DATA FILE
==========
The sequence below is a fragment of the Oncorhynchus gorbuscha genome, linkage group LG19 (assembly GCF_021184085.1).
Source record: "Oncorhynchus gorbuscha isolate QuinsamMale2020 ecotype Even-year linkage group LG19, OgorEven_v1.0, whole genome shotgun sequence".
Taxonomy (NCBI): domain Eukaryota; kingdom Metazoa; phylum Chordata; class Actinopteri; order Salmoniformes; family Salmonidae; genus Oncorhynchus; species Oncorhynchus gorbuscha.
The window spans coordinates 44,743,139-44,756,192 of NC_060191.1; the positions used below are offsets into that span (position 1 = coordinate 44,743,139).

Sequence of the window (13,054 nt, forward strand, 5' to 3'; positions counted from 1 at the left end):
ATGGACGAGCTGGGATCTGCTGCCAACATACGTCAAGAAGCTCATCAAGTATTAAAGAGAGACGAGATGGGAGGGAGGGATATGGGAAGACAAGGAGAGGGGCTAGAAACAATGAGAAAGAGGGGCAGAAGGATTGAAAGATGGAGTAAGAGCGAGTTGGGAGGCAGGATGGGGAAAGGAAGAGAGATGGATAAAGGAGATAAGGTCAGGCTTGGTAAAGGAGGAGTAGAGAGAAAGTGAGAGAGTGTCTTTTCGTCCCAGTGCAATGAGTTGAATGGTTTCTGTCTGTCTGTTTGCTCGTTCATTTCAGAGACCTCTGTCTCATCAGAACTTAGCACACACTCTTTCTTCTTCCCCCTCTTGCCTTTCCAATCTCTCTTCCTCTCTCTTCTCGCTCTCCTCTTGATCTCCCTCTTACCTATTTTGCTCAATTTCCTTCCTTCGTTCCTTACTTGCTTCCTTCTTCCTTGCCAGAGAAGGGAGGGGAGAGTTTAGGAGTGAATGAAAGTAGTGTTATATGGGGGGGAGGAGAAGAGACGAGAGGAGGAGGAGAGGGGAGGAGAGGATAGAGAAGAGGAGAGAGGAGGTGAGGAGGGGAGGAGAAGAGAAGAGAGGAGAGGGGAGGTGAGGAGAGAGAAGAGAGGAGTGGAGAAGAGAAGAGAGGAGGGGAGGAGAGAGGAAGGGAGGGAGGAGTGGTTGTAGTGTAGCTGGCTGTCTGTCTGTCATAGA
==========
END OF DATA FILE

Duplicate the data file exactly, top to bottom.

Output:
The sequence below is a fragment of the Oncorhynchus gorbuscha genome, linkage group LG19 (assembly GCF_021184085.1).
Source record: "Oncorhynchus gorbuscha isolate QuinsamMale2020 ecotype Even-year linkage group LG19, OgorEven_v1.0, whole genome shotgun sequence".
Taxonomy (NCBI): domain Eukaryota; kingdom Metazoa; phylum Chordata; class Actinopteri; order Salmoniformes; family Salmonidae; genus Oncorhynchus; species Oncorhynchus gorbuscha.
The window spans coordinates 44,743,139-44,756,192 of NC_060191.1; the positions used below are offsets into that span (position 1 = coordinate 44,743,139).

Sequence of the window (13,054 nt, forward strand, 5' to 3'; positions counted from 1 at the left end):
ATGGACGAGCTGGGATCTGCTGCCAACATACGTCAAGAAGCTCATCAAGTATTAAAGAGAGACGAGATGGGAGGGAGGGATATGGGAAGACAAGGAGAGGGGCTAGAAACAATGAGAAAGAGGGGCAGAAGGATTGAAAGATGGAGTAAGAGCGAGTTGGGAGGCAGGATGGGGAAAGGAAGAGAGATGGATAAAGGAGATAAGGTCAGGCTTGGTAAAGGAGGAGTAGAGAGAAAGTGAGAGAGTGTCTTTTCGTCCCAGTGCAATGAGTTGAATGGTTTCTGTCTGTCTGTTTGCTCGTTCATTTCAGAGACCTCTGTCTCATCAGAACTTAGCACACACTCTTTCTTCTTCCCCCTCTTGCCTTTCCAATCTCTCTTCCTCTCTCTTCTCGCTCTCCTCTTGATCTCCCTCTTACCTATTTTGCTCAATTTCCTTCCTTCGTTCCTTACTTGCTTCCTTCTTCCTTGCCAGAGAAGGGAGGGGAGAGTTTAGGAGTGAATGAAAGTAGTGTTATATGGGGGGGAGGAGAAGAGACGAGAGGAGGAGGAGAGGGGAGGAGAGGATAGAGAAGAGGAGAGAGGAGGTGAGGAGGGGAGGAGAAGAGAAGAGAGGAGAGGGGAGGTGAGGAGAGAGAAGAGAGGAGTGGAGAAGAGAAGAGAGGAGGGGAGGAGAGAGGAAGGGAGGGAGGAGTGGTTGTAGTGTAGCTGGCTGTCTGTCTGTCATAGA